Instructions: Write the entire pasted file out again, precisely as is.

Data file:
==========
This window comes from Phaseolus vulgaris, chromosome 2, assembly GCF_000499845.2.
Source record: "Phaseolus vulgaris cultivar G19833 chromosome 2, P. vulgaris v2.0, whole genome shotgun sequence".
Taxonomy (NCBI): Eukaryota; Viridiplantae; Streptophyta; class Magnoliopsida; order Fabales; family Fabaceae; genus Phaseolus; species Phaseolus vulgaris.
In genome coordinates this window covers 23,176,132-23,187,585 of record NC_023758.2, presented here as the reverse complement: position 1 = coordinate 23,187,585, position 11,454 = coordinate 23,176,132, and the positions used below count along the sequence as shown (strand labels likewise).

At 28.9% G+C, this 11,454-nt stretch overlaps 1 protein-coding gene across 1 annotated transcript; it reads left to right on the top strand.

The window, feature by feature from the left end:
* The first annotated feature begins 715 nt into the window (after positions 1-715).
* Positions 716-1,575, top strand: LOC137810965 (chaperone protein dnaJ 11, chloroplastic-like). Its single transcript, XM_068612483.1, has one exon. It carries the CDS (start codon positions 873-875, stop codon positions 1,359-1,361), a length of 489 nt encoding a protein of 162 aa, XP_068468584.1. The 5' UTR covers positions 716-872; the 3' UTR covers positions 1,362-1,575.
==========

This window comes from Phaseolus vulgaris, chromosome 2, assembly GCF_000499845.2.
Source record: "Phaseolus vulgaris cultivar G19833 chromosome 2, P. vulgaris v2.0, whole genome shotgun sequence".
Taxonomy (NCBI): Eukaryota; Viridiplantae; Streptophyta; class Magnoliopsida; order Fabales; family Fabaceae; genus Phaseolus; species Phaseolus vulgaris.
In genome coordinates this window covers 23,176,132-23,187,585 of record NC_023758.2, presented here as the reverse complement: position 1 = coordinate 23,187,585, position 11,454 = coordinate 23,176,132, and the positions used below count along the sequence as shown (strand labels likewise).

At 28.9% G+C, this 11,454-nt stretch overlaps 1 protein-coding gene across 1 annotated transcript; it reads left to right on the top strand.

The window, feature by feature from the left end:
* The first annotated feature begins 715 nt into the window (after positions 1-715).
* Positions 716-1,575, top strand: LOC137810965 (chaperone protein dnaJ 11, chloroplastic-like). Its single transcript, XM_068612483.1, has one exon. It carries the CDS (start codon positions 873-875, stop codon positions 1,359-1,361), a length of 489 nt encoding a protein of 162 aa, XP_068468584.1. The 5' UTR covers positions 716-872; the 3' UTR covers positions 1,362-1,575.